Thursday, 7 January 2016

You don't have to be a sadist, but...

I was recently doing an interview about science and science fiction to support my recent book Ten Billion Tomorrows and along the way I had to explain that it's not surprising that fiction (science or otherwise) usually has bad things happening in it, because without problems and challenges, there's not much of a story.

This is something that is well-known in writing circles. Almost all fiction can be summarised as 'Obstacle arises or something terrible happens. Protagonist tries to deal with it.' He or she may, or may not succeed, but without those problems, there really isn't a story. 'People have a nice time,' simply doesn't work.

But what I haven't seen discussed before is what effect this constant need to make characters suffer has on the writer. As writers, we either want to, or have to, write. (For many writers it seems to be the latter. We don't seem to have much choice in the matter.) And to write fiction we have to put our characters in difficult positions and make them suffer. So does that make us virtual sadists, getting a kick out of the suffering of our invented personas?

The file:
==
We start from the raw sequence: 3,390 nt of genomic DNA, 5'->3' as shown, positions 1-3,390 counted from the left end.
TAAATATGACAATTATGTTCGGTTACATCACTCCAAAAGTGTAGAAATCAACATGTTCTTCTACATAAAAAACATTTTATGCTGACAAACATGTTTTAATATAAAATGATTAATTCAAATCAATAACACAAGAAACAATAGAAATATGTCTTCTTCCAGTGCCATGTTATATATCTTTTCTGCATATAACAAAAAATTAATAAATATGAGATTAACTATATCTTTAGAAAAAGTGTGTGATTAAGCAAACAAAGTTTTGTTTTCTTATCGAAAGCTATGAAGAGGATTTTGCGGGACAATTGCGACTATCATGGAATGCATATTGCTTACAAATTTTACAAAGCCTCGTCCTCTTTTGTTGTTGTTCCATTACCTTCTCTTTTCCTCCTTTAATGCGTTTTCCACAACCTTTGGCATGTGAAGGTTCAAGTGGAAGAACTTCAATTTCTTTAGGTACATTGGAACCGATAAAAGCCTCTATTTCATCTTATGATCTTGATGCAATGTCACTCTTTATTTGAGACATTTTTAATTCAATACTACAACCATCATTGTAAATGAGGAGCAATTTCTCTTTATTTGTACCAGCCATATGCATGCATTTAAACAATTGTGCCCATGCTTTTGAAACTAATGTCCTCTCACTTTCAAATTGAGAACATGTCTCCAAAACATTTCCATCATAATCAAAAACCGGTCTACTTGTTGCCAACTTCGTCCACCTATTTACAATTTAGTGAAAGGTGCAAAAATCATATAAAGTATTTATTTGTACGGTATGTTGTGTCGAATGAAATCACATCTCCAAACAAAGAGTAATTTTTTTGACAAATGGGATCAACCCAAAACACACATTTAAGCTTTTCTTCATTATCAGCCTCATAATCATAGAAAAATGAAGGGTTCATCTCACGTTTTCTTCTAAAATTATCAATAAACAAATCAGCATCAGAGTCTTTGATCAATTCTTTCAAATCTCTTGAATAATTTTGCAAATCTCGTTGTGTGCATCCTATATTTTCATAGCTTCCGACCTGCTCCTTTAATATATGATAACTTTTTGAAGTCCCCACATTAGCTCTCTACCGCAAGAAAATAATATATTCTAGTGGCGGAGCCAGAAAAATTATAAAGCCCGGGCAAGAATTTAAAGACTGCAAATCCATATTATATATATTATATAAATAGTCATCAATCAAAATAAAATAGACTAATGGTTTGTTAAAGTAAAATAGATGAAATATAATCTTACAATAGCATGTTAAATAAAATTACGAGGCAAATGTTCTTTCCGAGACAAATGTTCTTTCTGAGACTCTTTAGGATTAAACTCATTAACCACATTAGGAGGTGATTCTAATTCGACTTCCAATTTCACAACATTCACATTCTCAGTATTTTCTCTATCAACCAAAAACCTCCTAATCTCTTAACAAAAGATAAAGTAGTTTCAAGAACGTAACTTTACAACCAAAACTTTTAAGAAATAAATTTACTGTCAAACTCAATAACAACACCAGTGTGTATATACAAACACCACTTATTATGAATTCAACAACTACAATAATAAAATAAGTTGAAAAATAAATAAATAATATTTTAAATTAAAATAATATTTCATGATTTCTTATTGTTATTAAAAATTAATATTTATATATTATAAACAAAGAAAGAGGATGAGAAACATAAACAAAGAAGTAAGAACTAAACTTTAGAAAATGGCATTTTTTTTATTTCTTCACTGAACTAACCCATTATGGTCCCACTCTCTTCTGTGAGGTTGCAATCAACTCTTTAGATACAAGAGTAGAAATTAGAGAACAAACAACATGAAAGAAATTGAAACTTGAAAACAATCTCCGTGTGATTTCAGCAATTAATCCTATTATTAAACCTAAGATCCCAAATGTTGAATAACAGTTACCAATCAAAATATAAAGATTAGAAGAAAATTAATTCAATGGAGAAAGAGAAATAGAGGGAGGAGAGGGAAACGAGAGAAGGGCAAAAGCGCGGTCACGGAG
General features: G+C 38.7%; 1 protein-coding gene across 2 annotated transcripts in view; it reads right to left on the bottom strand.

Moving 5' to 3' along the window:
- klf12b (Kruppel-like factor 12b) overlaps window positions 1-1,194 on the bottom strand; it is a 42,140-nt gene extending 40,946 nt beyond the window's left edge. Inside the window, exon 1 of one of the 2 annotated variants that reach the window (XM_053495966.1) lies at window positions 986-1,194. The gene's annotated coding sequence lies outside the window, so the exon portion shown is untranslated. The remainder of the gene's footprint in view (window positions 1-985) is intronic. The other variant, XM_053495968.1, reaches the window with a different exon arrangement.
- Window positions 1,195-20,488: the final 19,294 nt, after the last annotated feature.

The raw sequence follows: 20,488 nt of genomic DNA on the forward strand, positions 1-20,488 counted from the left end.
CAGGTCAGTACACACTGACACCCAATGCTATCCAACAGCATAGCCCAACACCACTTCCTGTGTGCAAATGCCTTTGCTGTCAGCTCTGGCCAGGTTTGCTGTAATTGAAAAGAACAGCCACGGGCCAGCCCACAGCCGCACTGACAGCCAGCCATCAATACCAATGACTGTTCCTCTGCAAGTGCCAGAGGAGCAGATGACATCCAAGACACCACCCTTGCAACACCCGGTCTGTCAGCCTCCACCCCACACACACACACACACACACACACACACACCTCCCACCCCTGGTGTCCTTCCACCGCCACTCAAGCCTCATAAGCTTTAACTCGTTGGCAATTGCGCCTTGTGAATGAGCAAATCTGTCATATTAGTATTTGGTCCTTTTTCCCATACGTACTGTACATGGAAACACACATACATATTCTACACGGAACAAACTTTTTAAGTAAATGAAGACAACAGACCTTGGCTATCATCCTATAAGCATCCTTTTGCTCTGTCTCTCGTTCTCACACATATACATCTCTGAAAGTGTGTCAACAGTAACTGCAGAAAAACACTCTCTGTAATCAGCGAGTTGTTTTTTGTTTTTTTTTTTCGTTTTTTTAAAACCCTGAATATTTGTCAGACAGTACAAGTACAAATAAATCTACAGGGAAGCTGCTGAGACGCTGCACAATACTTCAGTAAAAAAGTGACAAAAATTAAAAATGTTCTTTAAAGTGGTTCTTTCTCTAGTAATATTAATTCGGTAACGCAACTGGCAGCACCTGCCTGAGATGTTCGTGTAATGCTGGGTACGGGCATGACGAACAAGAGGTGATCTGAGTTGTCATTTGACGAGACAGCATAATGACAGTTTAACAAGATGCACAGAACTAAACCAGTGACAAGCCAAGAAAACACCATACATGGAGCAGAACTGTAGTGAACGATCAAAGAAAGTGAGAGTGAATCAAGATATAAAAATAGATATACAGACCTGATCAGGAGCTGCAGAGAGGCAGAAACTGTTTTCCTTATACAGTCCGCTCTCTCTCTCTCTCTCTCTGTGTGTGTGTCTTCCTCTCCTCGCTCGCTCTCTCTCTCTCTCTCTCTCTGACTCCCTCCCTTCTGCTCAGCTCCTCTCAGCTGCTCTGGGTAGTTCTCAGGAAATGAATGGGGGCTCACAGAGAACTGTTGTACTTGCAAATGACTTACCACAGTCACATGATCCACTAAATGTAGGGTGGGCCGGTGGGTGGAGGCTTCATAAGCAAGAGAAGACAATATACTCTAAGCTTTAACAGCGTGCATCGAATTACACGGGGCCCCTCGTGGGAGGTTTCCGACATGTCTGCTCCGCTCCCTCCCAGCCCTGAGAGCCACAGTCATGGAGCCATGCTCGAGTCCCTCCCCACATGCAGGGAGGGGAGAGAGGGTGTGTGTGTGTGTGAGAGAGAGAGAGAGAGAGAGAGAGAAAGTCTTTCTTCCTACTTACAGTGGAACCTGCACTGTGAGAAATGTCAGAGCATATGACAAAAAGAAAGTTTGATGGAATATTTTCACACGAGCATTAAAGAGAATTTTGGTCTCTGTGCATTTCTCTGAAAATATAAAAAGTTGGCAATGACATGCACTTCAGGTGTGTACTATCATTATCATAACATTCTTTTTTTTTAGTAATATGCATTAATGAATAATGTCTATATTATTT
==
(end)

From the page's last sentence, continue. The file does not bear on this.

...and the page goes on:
To date, I have published two novels. The first,  a young adult SF novel, Xenostorm Rising, has a protagonist whose parents go into hiding, leaving him to fend for himself. YA authors frequently have to find ways to rip teenagers from the safety of their families, to give them the kind of independence that the Famous Five achieved simply by having a scientist uncle who didn't give a damn. Without that, the YA protagonists can't really do their stuff - but it does put the author in an unenviable position of having to either kill off or remove parents (or make them truly horrible), always a delicate task.

In the second of my novels, the murder mystery A Lonely Height, my central character, Capel, gets off pretty lightly (don't worry, he will suffer significantly more angst in the second book in the series), but of course it's inherent in a murder mystery that a fair number of the characters will be having a horrible time, and it's rare that the detective gets away with Midsomer Murders style domestic bliss for long. (I really wish that simpering wife would do something truly evil.)

Realistically, whenever we venture into fiction, the chances are that one or more characters is going to suffer. So, while you don't have to be a sadist to be a fiction author, it arguably makes the process of writing that bit more enjoyable if you are.

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